For example, here are two examples from Mill. Firstly, he said that freedom of speech may rightly be limited in a case where a person incites a crowd to lynch a particular person, but not where a ringleader incites a crowd to lynch non-specific people. Secondly, he said that it should not be illegal to incite or assist something which is legal: this is of modern importance because, although suicide is legal, it is illegal to incite or assist someone to do it.

    I think Mill’s principle and reasons are an excellent framework for a free society. As far as I know, no country puts it into force in the real world.

    I will be following this blog with interest.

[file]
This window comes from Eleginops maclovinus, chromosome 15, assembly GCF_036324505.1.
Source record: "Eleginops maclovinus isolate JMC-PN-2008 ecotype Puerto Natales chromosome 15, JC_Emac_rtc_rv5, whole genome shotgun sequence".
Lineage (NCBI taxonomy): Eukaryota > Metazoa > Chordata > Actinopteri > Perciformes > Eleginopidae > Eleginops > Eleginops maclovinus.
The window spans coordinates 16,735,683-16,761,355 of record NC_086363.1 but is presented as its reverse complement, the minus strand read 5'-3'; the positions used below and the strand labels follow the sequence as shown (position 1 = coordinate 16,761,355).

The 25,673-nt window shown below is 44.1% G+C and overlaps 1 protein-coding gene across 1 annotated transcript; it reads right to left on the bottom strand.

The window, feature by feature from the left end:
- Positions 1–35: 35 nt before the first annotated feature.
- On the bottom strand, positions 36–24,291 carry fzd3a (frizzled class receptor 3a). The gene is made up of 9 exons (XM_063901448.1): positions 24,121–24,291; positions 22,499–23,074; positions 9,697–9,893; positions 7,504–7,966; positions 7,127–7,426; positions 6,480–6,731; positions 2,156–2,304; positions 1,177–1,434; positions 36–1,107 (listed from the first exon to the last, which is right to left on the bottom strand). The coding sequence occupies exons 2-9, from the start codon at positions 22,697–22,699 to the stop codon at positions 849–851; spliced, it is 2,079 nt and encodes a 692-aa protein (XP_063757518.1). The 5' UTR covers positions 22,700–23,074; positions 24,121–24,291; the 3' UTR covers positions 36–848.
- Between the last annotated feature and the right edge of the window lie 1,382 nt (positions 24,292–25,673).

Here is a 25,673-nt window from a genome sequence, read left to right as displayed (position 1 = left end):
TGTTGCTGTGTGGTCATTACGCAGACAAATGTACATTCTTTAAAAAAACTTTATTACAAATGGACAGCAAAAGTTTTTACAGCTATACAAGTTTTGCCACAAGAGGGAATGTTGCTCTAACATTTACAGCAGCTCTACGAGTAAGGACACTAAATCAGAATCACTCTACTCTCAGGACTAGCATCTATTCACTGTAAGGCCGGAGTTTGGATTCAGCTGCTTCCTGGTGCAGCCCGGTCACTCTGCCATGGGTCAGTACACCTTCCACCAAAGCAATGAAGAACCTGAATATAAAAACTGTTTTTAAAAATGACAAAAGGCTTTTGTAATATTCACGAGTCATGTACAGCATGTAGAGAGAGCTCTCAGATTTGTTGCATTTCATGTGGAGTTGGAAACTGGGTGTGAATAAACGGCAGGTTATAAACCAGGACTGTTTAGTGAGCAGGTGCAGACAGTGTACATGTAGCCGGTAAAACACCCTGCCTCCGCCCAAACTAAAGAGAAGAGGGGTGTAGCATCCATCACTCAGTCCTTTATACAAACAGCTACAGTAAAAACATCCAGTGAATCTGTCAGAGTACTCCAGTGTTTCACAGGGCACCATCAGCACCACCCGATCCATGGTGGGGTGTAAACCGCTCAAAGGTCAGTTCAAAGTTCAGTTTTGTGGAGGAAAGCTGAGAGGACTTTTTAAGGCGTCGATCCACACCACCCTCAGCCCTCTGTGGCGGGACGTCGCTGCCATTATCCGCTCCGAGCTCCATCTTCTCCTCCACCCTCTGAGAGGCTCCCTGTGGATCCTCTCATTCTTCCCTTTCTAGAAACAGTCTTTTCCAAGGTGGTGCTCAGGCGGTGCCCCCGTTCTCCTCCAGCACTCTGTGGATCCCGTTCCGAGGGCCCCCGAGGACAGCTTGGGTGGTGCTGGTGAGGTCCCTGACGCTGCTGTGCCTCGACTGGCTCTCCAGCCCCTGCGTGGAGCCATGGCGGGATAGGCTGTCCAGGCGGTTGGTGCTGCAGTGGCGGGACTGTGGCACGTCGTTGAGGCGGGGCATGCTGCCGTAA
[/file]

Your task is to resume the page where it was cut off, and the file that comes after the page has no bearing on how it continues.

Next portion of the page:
Reply
  2. On a related issue, with an implicit acknowledgement that governments stuff up on privacy, and interesting because there is a new senate inquiry on “The adequacy of protections for the privacy of Australians online”, and though it has a near reporting date, no closing date has been advised, so get in soon to eca.sen@aph.gov.au

    http://www.aph.gov.au/senate/committee/eca_ctte/online_privacy/index.htm

    Terms of Reference
    The adequacy of protections for the privacy of Australians online, with regard to:
    (a) privacy protections and data collection on social networking sites;
    (b) data collection activities of private companies;
    (c) data collection activities of government agencies; and
    (d) other related issues.

    Reply